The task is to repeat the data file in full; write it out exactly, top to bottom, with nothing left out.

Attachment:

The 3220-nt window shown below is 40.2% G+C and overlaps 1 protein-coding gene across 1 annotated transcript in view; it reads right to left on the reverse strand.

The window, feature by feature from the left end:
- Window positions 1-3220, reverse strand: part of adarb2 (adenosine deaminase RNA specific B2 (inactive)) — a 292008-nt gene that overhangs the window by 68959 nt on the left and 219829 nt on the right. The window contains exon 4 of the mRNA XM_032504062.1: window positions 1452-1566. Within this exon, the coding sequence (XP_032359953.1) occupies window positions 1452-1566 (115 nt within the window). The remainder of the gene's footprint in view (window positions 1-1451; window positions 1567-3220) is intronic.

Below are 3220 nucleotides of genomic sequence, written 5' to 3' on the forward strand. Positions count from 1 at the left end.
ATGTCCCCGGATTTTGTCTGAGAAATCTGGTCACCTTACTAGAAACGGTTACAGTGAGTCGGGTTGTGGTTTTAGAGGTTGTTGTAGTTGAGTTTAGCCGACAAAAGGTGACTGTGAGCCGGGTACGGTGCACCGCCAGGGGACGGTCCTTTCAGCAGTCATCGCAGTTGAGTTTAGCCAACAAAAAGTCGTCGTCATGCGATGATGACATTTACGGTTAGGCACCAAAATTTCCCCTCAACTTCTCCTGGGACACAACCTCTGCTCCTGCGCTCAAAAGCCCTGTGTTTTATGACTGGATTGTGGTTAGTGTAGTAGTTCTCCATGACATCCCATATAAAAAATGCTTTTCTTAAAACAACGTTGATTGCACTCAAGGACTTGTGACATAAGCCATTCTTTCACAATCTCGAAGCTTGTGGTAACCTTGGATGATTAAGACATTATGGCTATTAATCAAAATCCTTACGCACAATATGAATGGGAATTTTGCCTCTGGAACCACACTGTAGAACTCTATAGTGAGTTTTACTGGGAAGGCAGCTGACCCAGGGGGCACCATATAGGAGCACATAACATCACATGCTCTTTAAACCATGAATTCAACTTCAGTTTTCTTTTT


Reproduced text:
The 3220-nt window shown below is 40.2% G+C and overlaps 1 protein-coding gene across 1 annotated transcript in view; it reads right to left on the reverse strand.

The window, feature by feature from the left end:
- Window positions 1-3220, reverse strand: part of adarb2 (adenosine deaminase RNA specific B2 (inactive)) — a 292008-nt gene that overhangs the window by 68959 nt on the left and 219829 nt on the right. The window contains exon 4 of the mRNA XM_032504062.1: window positions 1452-1566. Within this exon, the coding sequence (XP_032359953.1) occupies window positions 1452-1566 (115 nt within the window). The remainder of the gene's footprint in view (window positions 1-1451; window positions 1567-3220) is intronic.

Below are 3220 nucleotides of genomic sequence, written 5' to 3' on the forward strand. Positions count from 1 at the left end.
ATGTCCCCGGATTTTGTCTGAGAAATCTGGTCACCTTACTAGAAACGGTTACAGTGAGTCGGGTTGTGGTTTTAGAGGTTGTTGTAGTTGAGTTTAGCCGACAAAAGGTGACTGTGAGCCGGGTACGGTGCACCGCCAGGGGACGGTCCTTTCAGCAGTCATCGCAGTTGAGTTTAGCCAACAAAAAGTCGTCGTCATGCGATGATGACATTTACGGTTAGGCACCAAAATTTCCCCTCAACTTCTCCTGGGACACAACCTCTGCTCCTGCGCTCAAAAGCCCTGTGTTTTATGACTGGATTGTGGTTAGTGTAGTAGTTCTCCATGACATCCCATATAAAAAATGCTTTTCTTAAAACAACGTTGATTGCACTCAAGGACTTGTGACATAAGCCATTCTTTCACAATCTCGAAGCTTGTGGTAACCTTGGATGATTAAGACATTATGGCTATTAATCAAAATCCTTACGCACAATATGAATGGGAATTTTGCCTCTGGAACCACACTGTAGAACTCTATAGTGAGTTTTACTGGGAAGGCAGCTGACCCAGGGGGCACCATATAGGAGCACATAACATCACATGCTCTTTAAACCATGAATTCAACTTCAGTTTTCTTTTT